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Owners upset as bell tolls for gas station

Sisters who own the Amoco at Seminole Mall are shocked to be losing their lease - and livelihood - so a bank can move in.

By ANNE LINDBERG
Published April 17, 2005


SEMINOLE - The Seminole Mall Amoco, a landmark for about 40 years, is about to close because mall management has declined to renew the lease.

A bank will apparently rise in place of the station.

Owners Jill Huett and Karen Natuck are devastated - emotionally and financially.

"We want to stay here. We really do," Natuck said. "I was in tears when he first called."

The mall will pay more than $300,000 to clean the site, bulldoze the building and get Huett and Natuck out of their contract with BP Amoco. But that will not help Natuck and Huett relocate.

"We'll see none of it," Natuck said. "We walk away with zero dollars and have no money to open another business."

Even worse in some ways, they said, is the job loss to their two employees. One has been at the station for 19 years; the other, 23 years.

"They're going to be out of a job just like we are," Natuck said. "We're just so happy they'll be here until the station closes, that they will not abandon us."

The closing date is uncertain. Natuck and Huett will rent month to month until the mall wants them out. They're hoping that a petition and city officials will help them persuade the mall to let them stay.

Seth Layton of RMC Property Group, which manages Seminole Mall, did not return phone messages asking for comment.

Natuck and Huett are sisters, born in Canada, who come from a family of station owners. Not only did their grandfather own a station, their mother was the first woman in Canada to own a gas station. When she retired, she moved to the Seminole area. Natuck and Huett followed her.

"We just kept the same line of business," Natuck said. "We love it."

They bought the "goodwill" of the station/convenience store about 12 years ago. At the time, Exxon owned the pumps. Exxon later merged with Mobil. In 2001, Exxon's lease was up.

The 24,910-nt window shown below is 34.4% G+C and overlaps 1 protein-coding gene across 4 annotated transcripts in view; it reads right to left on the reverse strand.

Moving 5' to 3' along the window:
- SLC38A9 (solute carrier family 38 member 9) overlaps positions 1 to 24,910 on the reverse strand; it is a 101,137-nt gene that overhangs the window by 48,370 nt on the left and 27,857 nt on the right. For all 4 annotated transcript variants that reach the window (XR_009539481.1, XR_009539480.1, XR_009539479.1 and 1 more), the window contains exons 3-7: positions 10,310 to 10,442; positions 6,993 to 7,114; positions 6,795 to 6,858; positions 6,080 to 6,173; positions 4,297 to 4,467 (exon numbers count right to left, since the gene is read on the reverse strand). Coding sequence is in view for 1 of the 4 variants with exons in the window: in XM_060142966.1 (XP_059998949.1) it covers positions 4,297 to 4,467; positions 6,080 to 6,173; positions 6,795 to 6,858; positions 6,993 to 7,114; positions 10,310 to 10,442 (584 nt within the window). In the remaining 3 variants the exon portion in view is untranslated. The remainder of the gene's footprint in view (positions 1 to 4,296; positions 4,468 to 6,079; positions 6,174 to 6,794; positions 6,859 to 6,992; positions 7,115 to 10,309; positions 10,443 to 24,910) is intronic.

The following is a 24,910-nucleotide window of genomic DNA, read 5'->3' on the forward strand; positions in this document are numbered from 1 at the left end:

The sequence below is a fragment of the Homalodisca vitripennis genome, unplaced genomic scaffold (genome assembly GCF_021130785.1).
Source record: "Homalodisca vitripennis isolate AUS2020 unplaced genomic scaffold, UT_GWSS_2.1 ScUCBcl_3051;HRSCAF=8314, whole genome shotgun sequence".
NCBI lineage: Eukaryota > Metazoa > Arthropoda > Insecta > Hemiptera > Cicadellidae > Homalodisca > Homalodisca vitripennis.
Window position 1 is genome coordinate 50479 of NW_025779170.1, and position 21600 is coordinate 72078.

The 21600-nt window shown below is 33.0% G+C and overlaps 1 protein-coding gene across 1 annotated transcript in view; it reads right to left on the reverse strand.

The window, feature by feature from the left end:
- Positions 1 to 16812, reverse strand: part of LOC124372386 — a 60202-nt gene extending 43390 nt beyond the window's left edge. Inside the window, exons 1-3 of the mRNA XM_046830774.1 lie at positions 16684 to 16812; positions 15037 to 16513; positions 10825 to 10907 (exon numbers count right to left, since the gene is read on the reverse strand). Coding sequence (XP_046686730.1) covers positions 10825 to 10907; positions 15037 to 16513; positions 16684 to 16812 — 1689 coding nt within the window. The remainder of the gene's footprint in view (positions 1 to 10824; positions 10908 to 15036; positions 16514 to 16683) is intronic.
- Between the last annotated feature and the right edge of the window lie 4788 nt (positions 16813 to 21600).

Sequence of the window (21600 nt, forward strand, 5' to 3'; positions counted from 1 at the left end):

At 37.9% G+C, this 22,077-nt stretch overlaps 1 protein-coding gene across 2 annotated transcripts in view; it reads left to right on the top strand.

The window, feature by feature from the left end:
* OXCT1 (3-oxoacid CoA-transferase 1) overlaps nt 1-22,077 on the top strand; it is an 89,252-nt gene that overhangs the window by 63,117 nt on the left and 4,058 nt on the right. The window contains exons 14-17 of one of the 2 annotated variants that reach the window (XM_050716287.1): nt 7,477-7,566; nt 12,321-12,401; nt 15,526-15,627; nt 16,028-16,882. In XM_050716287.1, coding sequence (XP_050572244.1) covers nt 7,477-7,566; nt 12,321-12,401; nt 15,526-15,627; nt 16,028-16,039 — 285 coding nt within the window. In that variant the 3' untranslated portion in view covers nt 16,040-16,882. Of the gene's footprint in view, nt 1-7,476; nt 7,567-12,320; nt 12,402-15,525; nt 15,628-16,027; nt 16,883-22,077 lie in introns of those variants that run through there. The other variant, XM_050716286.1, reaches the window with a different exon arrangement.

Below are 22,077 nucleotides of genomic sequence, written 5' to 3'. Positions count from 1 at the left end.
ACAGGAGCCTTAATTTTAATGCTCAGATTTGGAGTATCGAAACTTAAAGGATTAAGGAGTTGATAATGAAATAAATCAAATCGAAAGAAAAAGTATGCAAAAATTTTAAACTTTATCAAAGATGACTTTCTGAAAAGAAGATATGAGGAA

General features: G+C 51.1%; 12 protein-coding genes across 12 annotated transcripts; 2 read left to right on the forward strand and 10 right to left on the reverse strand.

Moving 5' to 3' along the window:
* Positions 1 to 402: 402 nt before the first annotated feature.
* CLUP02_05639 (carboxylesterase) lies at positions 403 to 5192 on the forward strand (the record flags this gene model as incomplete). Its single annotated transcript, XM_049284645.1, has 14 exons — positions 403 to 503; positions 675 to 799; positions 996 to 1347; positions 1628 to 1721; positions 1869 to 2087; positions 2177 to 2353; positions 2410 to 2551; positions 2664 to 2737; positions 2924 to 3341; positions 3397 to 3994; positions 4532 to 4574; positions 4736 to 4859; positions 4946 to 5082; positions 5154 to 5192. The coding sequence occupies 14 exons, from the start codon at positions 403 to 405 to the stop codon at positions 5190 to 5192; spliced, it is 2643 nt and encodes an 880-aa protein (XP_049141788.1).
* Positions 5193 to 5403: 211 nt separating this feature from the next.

"Exxon wanted to gut the whole store," Huett said. "They didn't want the competition."

"The girls," or "the sisters," as customers called them, hired an attorney to force Exxon to sell them the store.

Exxon's original price was over $400,000. After a court hearing and $50,000 in attorney's fees, the sisters won. They paid Exxon $200,000 for the store.

It was during that time that the mall lease also needed to be renewed. The best they could get was a 15-year lease that gave the mall the option to terminate after three years and every odd year after that.

In January, the first three years was up.

"They called us on the phone. Then (they) sent the letters," Huett said. "I called him back after I calmed down a bit."

Layton told her the mall wanted the space for a "Fortune 500 bank," Huett said. Huett asked for a chance to match the rent the bank was willing to pay.

"He replied that a bank is a nice, clean environment," she said.

The situation makes no sense, the sisters say. Seminole has numerous banks, three in the mall itself. Several others are within a block or two of their site on the southwest corner of Seminole Mall.

"We're just surrounded by banks," Natuck said.

Gas stations are few and far between in the area.

"We don't know what to do," Natuck said. "I don't know if the city can step in or not."

Customers have pitched in to help save the station. They began a petition that has hundreds of signatures. They've even called Seminole City Council members for help.

If they are forced out in the end, the sisters aren't sure what they are going to do because, as Natuck said, gas stations are "in our blood."

The sisters had hoped to own the station for many years until one of Huett's children could take over the "family business."

In the end, the loss of dreams may be the biggest hurt of all.

"It's going to be a hard last day. That's for sure," Natuck said.